After a couple of years out in Vegas, VMworld US returns to the Moscone Centre in San Francisco for 2019.

EU Session Builder 25 September

Like the US session builder detailed above, the timetabling function for the European leg is released a few weeks before the event itself.

VMworld Europe 4-7 November

The European leg is back in Barcelona again this year and keeping to the November dates from last year.

 

Full details of the conference can be found on vmworld.com

VMworld2018Sign

vSphere 6.0- time to upgrade

vCenter-logoIf you’re running VMware vCenter and ESXi 6.0 it’s time to start planning to upgrade as General Support ends on 12 March 2020- one year from now and five years from it’s release. Thankfully the upgrade from 6.0 to 6.5 or 6.7 is usually quite straightforward, and VMware have put a lot of work into streamlining this process.

Looking at the Product Lifecycle Matrix other notable products in the VMware stable worth keeping an eye on include NSX for vSphere (NSXv) 6.2, Site Recovery Manager (SRM) 6.0 and 6.1, and vSAN 6.0-6.2.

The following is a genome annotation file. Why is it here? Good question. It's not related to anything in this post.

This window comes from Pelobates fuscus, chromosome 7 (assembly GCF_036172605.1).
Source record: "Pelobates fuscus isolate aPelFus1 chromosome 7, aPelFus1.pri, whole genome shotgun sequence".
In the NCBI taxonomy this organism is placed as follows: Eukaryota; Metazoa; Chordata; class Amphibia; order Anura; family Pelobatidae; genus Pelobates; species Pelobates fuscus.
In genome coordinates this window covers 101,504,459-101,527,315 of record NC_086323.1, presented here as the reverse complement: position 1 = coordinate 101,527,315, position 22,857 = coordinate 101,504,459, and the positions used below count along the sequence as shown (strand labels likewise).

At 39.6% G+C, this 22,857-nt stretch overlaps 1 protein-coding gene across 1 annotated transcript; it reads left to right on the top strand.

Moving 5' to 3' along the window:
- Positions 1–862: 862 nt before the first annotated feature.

Powered Off VM cannot be Powered On

Symptoms

A powered off VM on ESXi 6.5 will not power on and returns the error “Failed to power on virtual machine…. The attempted operation cannot be performed in the current state (Powered off)”.

(i.e. the VM cannot be powered on BECAUSE it is not powered on!)

2019-02-19 (12)

Prior to being powered down the VM properties had just been modified. In this particular case it was immediately following a manual Ubuntu install and the install DVD (from a datastore ISO) was disconnected and the CD Drive switch to” “Host Device”. These operations were performed from the ESXi Web interface.

Repeated attempts to start the VM all fail the same way.

Solution